By Brittany Plange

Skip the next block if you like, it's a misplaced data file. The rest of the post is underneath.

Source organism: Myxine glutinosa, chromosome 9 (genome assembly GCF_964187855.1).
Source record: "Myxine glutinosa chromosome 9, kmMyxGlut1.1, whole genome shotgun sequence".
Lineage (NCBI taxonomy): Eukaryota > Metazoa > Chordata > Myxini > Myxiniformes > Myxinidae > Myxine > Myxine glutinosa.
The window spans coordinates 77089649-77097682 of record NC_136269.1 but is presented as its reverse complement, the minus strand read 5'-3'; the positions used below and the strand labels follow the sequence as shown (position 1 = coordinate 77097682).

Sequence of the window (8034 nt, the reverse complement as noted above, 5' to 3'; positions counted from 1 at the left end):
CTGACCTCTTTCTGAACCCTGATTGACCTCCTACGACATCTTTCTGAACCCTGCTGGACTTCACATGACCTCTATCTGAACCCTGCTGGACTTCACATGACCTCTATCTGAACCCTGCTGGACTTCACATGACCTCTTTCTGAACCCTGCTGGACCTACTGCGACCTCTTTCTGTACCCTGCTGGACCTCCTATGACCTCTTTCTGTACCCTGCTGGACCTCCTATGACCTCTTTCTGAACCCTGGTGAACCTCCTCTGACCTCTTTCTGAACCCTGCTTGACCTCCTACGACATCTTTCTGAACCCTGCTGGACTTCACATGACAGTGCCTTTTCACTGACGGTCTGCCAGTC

Angela Yvonne Davis was born on January 26, 1944 in Birmingham, AL and is one of the most important female figures in African-American history. She is best known as an activist for civil rights, education, and prison abolition. She obtained a bachelor’s degree from Brandeis University where she studied under Frankfurt school philosopher Hebert Marcuse. In an interview she stated, “Herbert Marcuse taught me that it was possible to be an academic, an activist, a scholar, and a revolutionary.” In 1965 she graduated magna cum laude and went on to do her graduate studies at the University of California-San Diego. Towards the end of the 1960s she joined several groups, including the Black Panthers and the Che-Lumumba Club, an all-black branch of the Communist Party. During 1969-1970 she taught at the University of California-Los Angeles until then Governor Ronald Reagan urged the Board of Regents to fire her due to her ties to the Communist Party. In August 1970 an escapee attempt was made in a courtroom and several people were killed. The three prisoners associated with the attempt were inmates of the Soledad Prison and were thus given the name The Soledad Brothers. Because of this and Davis’s social stance during the time she was brought up on several charges including murder. The justification for this was that the guns used were in her name and that she was allegedly in love with one of the prisoners. She fled California and the FBI director at the time, J. Edgar Hoover, put her on the FBI’s Ten Most Wanted List. In October 1970 she was found and apprehended and spent roughly 18 months in jail before she was acquitted of all charges. Since then she has written many books including Women, Race, and Class (1980) and Are Prisons Obsolete? (2003). She now teaches at the University of California-Santa Cruz on the history of consciousness and gives lectures at many different colleges, continuing to spread her wisdom to the next generation.